Apple has previewed new accessibility features for its iPhone, iPad and Mac coming with iOS 17, iPadOS 17 and macOS 14 this fall, like Personal Voice and Live Speech.
- Apple has announced new features for cognitive, speech and vision accessibility that’ll be hitting the iPhone, iPad and Mac when iOS 17 launches this fall.
- One of the features allows your iPhone to learn your voice in just 15 minutes and use it for text-to-speech throughout the system.
- Another one reads aloud text labels detected on physical objects.
Apple previews upcoming new accessibility features
Ahead of Global Accessibility Awareness Day, Apple unveiled a bunch of new accessibility features slated for arrival alongside iOS 17 and other OS updates.
Apple’s software platforms provide robust features for cognitive, speech and vision accessibility. The company often receives praise from accessibility experts for its work in this field, and iOS 17 should continue that trend.
“At Apple, we’ve always believed that the best technology is technology built for everyone,” said Apple CEO Tim Cook. “Today, we’re excited to share incredible new features that build on our long history of making technology accessible so that everyone has the opportunity to create, communicate and do what they love.”
Check out the official May 16 announcement in the Apple Newsroom for details, and stay glued to iDownloadBlog as we publish deeper dives in the coming days.
An overview of iOS 17’s new accessibility features
The new accessibility features in iOS 17, iPadOS 17 and macOS 14 include Personal Voice, Live Speech and Assistive Access, among a bunch of others:
- Personal Voice: Have your iPhone speak in your voice after just 15 minutes of training that involves reading aloud onscreen text prompts.
- Live Speech: Type out anything you’d like Apple’s text-to-speech feature to read aloud during calls or in-person meetings, either using one of the computer voices or your own synthesized voice created with Personal Voice.
- Assistive Access: Apps and OS experiences are distilled “to their essential features” to lighten the cognitive load. For example, the Phone and FaceTime apps are combined into one. Other apps like Messages, Camera and Music show large text labels, high-contrast buttons and so on.
- Point and Speak: Magnifier’s Detection mode can help blind or low-vision users by reading aloud text labels and buttons on things like home appliances and packages using the Camera app—as you move your finger across them.
- macOS support for MFi hearing devices: Deaf or hard-of-hearing users can pair their hearing accessories with their Macs for the first time ever.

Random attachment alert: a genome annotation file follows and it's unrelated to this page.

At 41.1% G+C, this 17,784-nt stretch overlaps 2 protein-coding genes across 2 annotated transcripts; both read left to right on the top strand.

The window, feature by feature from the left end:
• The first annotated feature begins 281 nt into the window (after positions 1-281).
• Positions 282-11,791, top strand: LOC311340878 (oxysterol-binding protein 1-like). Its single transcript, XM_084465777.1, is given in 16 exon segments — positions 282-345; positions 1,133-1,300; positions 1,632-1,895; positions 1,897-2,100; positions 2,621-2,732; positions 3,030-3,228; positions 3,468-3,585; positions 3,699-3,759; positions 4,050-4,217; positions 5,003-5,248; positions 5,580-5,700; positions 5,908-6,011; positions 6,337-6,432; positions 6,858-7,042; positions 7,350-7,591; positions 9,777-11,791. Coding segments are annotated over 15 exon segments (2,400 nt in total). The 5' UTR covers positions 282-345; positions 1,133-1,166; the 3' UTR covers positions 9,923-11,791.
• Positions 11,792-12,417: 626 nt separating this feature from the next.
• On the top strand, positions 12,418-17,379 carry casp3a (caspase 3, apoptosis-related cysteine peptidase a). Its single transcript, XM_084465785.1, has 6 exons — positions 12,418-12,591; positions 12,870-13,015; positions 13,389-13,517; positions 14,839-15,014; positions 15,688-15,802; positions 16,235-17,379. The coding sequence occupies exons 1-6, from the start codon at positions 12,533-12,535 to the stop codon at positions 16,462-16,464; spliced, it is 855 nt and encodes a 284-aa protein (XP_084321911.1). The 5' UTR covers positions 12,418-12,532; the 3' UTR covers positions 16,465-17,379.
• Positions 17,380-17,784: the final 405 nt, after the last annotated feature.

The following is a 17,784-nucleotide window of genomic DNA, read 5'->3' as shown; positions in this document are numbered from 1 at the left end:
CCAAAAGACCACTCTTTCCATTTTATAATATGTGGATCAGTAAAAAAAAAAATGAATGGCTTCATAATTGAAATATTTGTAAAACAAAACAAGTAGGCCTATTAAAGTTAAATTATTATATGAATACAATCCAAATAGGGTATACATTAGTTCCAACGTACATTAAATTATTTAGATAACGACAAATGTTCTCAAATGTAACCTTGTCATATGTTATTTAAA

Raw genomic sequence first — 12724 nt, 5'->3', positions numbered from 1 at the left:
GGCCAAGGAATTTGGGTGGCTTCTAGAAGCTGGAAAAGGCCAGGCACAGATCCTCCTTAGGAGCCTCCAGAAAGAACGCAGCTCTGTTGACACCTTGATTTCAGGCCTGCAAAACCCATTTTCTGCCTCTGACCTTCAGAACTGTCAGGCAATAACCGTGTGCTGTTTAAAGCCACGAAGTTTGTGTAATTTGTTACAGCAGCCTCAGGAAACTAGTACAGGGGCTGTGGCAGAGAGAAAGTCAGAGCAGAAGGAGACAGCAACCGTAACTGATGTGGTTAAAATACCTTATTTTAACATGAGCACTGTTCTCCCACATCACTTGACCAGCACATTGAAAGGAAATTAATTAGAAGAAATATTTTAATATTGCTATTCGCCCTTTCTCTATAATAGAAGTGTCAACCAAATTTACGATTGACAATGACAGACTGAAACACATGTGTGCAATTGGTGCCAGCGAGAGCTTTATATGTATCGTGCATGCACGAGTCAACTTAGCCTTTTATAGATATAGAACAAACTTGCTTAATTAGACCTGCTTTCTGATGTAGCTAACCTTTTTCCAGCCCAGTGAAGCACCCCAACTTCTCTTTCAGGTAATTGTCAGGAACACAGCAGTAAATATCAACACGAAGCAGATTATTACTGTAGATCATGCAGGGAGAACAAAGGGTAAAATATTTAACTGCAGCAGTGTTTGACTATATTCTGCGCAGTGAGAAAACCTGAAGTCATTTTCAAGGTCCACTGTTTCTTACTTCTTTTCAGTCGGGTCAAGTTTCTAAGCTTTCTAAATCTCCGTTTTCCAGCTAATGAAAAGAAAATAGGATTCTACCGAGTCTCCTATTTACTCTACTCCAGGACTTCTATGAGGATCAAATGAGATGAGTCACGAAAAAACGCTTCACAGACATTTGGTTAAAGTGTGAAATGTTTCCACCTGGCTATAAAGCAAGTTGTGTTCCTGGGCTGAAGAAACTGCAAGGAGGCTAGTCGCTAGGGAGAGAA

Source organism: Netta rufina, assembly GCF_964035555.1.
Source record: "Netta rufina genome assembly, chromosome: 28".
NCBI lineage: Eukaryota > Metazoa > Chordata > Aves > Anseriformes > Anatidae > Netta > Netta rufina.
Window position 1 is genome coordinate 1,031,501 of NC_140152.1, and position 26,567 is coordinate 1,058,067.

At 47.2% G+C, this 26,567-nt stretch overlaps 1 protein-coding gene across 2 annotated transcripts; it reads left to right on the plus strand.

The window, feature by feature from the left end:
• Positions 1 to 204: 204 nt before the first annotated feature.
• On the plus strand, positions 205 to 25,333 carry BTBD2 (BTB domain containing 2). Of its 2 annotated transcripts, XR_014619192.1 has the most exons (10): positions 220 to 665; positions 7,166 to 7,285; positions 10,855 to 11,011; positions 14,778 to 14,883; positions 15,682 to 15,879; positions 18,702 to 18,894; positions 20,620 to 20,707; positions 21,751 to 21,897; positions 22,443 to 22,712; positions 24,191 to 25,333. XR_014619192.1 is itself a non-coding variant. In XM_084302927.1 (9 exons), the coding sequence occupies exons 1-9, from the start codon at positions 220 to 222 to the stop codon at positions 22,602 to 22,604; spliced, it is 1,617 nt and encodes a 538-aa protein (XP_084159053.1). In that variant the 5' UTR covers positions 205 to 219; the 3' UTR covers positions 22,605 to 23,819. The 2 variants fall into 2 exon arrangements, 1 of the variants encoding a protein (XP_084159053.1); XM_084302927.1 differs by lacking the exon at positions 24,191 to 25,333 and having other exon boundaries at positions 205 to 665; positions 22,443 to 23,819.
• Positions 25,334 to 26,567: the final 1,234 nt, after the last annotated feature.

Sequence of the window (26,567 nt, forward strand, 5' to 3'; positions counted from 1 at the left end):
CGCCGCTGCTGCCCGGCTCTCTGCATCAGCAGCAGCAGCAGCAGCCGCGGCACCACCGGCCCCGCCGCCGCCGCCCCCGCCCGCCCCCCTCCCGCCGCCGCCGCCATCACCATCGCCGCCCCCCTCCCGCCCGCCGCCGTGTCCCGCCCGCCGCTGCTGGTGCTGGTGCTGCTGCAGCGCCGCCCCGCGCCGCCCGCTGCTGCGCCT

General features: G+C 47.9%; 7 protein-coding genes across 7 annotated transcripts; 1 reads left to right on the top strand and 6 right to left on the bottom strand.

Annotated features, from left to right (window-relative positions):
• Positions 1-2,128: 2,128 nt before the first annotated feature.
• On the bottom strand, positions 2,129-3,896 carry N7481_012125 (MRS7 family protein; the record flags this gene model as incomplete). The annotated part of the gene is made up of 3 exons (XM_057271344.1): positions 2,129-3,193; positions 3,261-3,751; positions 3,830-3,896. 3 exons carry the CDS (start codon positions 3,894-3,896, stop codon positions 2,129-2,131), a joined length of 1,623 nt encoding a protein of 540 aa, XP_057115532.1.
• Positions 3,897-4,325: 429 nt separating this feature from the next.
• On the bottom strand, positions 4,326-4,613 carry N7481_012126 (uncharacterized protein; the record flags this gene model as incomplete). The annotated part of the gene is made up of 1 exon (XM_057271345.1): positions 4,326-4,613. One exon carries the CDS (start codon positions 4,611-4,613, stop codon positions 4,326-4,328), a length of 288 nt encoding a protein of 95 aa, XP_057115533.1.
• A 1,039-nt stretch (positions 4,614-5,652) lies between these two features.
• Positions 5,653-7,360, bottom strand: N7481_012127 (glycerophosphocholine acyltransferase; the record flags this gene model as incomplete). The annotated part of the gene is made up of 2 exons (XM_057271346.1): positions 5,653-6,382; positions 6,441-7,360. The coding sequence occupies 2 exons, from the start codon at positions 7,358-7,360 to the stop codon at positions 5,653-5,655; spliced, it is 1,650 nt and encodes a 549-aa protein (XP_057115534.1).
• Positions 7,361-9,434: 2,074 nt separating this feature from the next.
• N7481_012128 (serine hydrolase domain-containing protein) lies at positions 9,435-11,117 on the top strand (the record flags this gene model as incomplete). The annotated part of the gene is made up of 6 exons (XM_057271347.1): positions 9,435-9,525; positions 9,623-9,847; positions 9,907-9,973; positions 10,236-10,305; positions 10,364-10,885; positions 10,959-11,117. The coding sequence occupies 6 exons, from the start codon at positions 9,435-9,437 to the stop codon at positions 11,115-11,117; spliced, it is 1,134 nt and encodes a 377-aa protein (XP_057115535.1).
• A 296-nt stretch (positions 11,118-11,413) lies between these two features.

“Accessibility is part of everything we do at Apple,” Sarah Herrlinger, Apple’s senior director of global accessibility policy and initiatives, was quoted in the press release.
“These groundbreaking features were designed with feedback from members of disability communities every step of the way, to support a diverse set of users and help people connect in new ways.”
Other accessibility improvements
Aside from the above features, Apple has also announced the following improvements and enhancements for accessibility on the iPhone, iPad and Mac:
- Voice Control phonetic suggestions: When editing text using your voice, Voice Control shows you phonetic suggestions so you can choose the correct word from several that might sound alike.
- Voice Control Guide: Tips and tricks about using voice commands as an alternative to touch and typing.
- VoiceOver speaking rate: Adjust Siri’s speaking rate, ranging from 0.8x to 2x.
- Switch Control game controller: This will turn any switch into a game controller.
- Text Size adjustment: The Text Size feature now features easier text size adjustment across the Finder and Mac apps like Messages and Mail.
- Pause images: People sensitive to rapid animations can automatically pause images with moving elements like GIFs in apps like Messages and Safari.
Perks for Global Accessibility Awareness Day
Global Accessibility Awareness Day is observed on May 18. To honor the occasion, Apple will publish a curated selection of apps and entertainment in its content stores. Physical stores like Apple Carnegie Library will feature a Today at Apple session with sign language performer and interpreter Justina Miles.
A new “Remember This” action in the Shortcuts app will help those with cognitive disabilities “create a visual diary in Notes for easy reference and reflection.” It could also tie in with Apple’s rumored journaling app.
Apple Podcasts will host shows about the impact of accessible technology. The TV app will feature movies and shows curated by notable storytellers from the disability community. Apple Books will spotlight similar content but in written form. ASL music videos will be hosted by Apple Music.
Fitness+ will provide ASL content, too, as well as closed captioning in six languages and more. Plus, the App Store will feature three disability community leaders.
Tutorials dealing with accessibility
- How to use Switch Control to control your iPhone with head movement
- How to play white noise and other ambient sounds on Apple devices
- How to add alt text to your Instagram posts for screen readers
- How to control nearby devices with this accessibility feature
- How to use AssistiveTouch on your iPhone and iPad